Total Recall (remake) - Action - Shit weren't that bad, people are just whining. I mean what were you expecting?

Hit and Run - Action/Comedy - Reminded me a little of a Starsky and Hutch type flick. Jokes were mostly tired and old, but it had some pretty cool moments.

End of Watch - Action/Crime/Drama - Training Day using "found footage" style film-making. With less of a point. I get he was trying to make a fictional documentary, but I kept waiting for something to kick off, and I was waiting a VERY long time.

Raze - Action/Horror - It doesn't take a genius to figure out the plot for this one: a bunch of women get abducted and are forced to kill each other for the amusement of spectators, the prize being their freedom. A film that revolves around attractive women punching each others faces until all that's left is a bloody pulp? Sweet, sign me up. Except, the fights are by and large really freakin' dull. Outside of the opening fight and the finalé that kicks off with a match-up we were waiting for from the start, there's maybe an hour of watching women cry and strangle each other. That's it. No plot, no variation, no character development, no twist ending. I gave not one shit for a single character. There's more character development and story to wrestling. This is a film billing itself as an exploitation flick filled with ultraviolence, and on that simple expectation it fails to deliver.

Dead Girl - Thriller/Horror - I'm not entirely sure what I expected from this film on reflection. It seemed like an interesting enough concept; the mystery of the biological experiment left forgotten in the remnants of a decaying hospital and the ensuing gradual unveiling of who she was; the delicate relationship between the two friends who discovered her and their opposing views battling one another as each tries to make the other see reason. None of that happened. We still have no idea who she is, except that she can't die, and their relationship ended up about a cliche as they come. But the icing on the cake? Never did it quite manage to rid itself of that immature teen tone, and whatever way you spin it, this is a film about kids fucking a dead girl.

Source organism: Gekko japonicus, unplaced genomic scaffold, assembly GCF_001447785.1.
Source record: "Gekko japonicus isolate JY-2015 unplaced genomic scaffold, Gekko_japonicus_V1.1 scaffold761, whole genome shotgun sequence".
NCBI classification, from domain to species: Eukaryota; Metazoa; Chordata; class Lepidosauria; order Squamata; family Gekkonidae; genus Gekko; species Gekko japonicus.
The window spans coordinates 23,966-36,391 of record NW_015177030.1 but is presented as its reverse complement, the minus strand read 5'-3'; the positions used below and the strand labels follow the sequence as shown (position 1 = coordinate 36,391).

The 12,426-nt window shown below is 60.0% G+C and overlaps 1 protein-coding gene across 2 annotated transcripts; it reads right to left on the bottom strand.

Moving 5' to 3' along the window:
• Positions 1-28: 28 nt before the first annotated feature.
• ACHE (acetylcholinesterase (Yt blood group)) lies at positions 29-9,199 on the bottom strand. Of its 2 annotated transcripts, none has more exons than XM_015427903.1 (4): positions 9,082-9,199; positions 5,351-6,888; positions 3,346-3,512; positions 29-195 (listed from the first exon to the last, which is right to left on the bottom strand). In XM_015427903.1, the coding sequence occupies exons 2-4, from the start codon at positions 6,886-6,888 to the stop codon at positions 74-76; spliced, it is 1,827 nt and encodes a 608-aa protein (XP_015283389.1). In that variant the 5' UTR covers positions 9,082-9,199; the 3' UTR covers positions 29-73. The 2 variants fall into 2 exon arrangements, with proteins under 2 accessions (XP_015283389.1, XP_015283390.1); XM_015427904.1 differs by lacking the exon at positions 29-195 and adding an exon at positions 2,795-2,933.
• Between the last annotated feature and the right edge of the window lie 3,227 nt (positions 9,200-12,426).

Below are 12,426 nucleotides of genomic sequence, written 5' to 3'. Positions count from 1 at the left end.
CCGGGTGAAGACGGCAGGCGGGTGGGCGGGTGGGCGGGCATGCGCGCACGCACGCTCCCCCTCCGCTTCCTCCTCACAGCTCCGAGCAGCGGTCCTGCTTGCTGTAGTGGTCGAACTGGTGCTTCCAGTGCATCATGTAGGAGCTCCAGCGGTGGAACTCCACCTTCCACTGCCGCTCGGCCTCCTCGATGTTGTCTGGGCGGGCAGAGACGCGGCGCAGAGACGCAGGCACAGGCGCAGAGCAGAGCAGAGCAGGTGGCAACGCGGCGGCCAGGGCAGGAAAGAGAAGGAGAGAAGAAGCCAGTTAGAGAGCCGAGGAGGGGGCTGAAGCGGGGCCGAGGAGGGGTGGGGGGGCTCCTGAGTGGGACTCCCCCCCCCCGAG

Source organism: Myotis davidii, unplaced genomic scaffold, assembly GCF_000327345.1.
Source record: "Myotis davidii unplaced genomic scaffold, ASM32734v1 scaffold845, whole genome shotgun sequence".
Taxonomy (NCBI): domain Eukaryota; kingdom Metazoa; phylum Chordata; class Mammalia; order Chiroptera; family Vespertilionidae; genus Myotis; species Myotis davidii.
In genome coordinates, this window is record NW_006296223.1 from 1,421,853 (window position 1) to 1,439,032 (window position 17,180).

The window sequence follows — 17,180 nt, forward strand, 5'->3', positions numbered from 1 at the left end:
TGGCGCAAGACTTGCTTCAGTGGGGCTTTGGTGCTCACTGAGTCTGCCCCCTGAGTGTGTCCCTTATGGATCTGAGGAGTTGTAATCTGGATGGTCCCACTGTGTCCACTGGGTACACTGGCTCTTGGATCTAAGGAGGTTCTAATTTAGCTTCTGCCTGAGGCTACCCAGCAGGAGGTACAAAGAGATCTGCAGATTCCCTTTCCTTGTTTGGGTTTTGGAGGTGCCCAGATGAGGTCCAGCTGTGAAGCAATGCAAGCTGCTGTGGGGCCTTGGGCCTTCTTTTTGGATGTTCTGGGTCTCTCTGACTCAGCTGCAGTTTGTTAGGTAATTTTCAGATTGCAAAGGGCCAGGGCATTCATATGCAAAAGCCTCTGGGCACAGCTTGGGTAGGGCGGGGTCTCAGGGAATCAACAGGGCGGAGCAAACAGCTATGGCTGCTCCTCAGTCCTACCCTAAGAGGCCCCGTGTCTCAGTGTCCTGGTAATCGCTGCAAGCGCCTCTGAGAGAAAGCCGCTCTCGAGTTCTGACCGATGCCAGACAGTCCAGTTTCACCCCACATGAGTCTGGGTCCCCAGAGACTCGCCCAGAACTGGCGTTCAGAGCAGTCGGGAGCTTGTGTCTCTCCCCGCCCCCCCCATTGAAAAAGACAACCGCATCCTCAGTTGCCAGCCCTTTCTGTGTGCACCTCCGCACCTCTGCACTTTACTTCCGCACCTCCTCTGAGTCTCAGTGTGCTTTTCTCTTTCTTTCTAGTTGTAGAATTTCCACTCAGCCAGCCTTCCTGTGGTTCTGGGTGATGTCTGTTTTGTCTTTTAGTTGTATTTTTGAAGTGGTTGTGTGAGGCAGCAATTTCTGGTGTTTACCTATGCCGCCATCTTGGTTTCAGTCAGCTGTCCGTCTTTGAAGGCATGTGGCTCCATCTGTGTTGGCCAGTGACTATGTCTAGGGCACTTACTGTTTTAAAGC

Land of Hope - Drama, Japanese - Takeshi Miike can craft a masterpiece on a shoestring budget. Sion Sono, apparently, cannot. Hot on the heels of his success in "Himizu," he continues along similar lines to displaying the tragedy of post-tsunami Japan with the tragedy of post-Fukushima Japan; the infamous near-meltdown of the nuclear power station that occurred and the tragic consequences of the radiation that would be emitted. Unfortunately, everything about this film felt rushed and improperly thought out. Telling the tales of three couples in their plight; we have the young man evacuated with his girlfriend, travelling back despite the government quarantine to look for her parents amidst the post-tsunami rubble, as if to say "remember when I did this before and it was cool?" Then there's the middle-aged couple whose wife falls pregnant, evacuated once again, but falling prey to a fear of radiation when they learn that it's everywhere. Why yes it is, and it was there before us and will be there after us as well. And no, wearing a face mask and hanging up some bubble wrap isn't going to stop it. Then there's the elderly couple who refuse to move; the husband looking after his wife who hasn't formed a memory in forty years and is now quite positively nuts - the caring and patient manner he cares for her starts out subtle but builds as we learn more of their relationship and remains the one truly touching part of this film - but is continually pressured against his decision. He tries to bludgeon us with the message of "radiation is bad," but really ends up yelling "tsunami's are bad, paranoid obsessive phobia's are bad, and government forcing you to do shit is bad." Missing his mark quite thoroughly, this is probably one of his worst efforts.

Life of Pi - Adventure/Drama - Before watching this, I wondered how on earth they could make a film about a boy on a boat with a tiger interesting for an entire film. Answer? They don't. It's not dreadful, but you can tell so much of the book was philosophical in nature and the film... well it isn't. At all. Unless you count the occasional bit where the narrator goes "but what do you think? I think you should have left it the fuck alone Mr. Director man.

The Watch - Comedy/Sci-Fi - Looked a hell of a lot more amusing than it was. Commendations to the man who edited the trailer. The film director, not so much.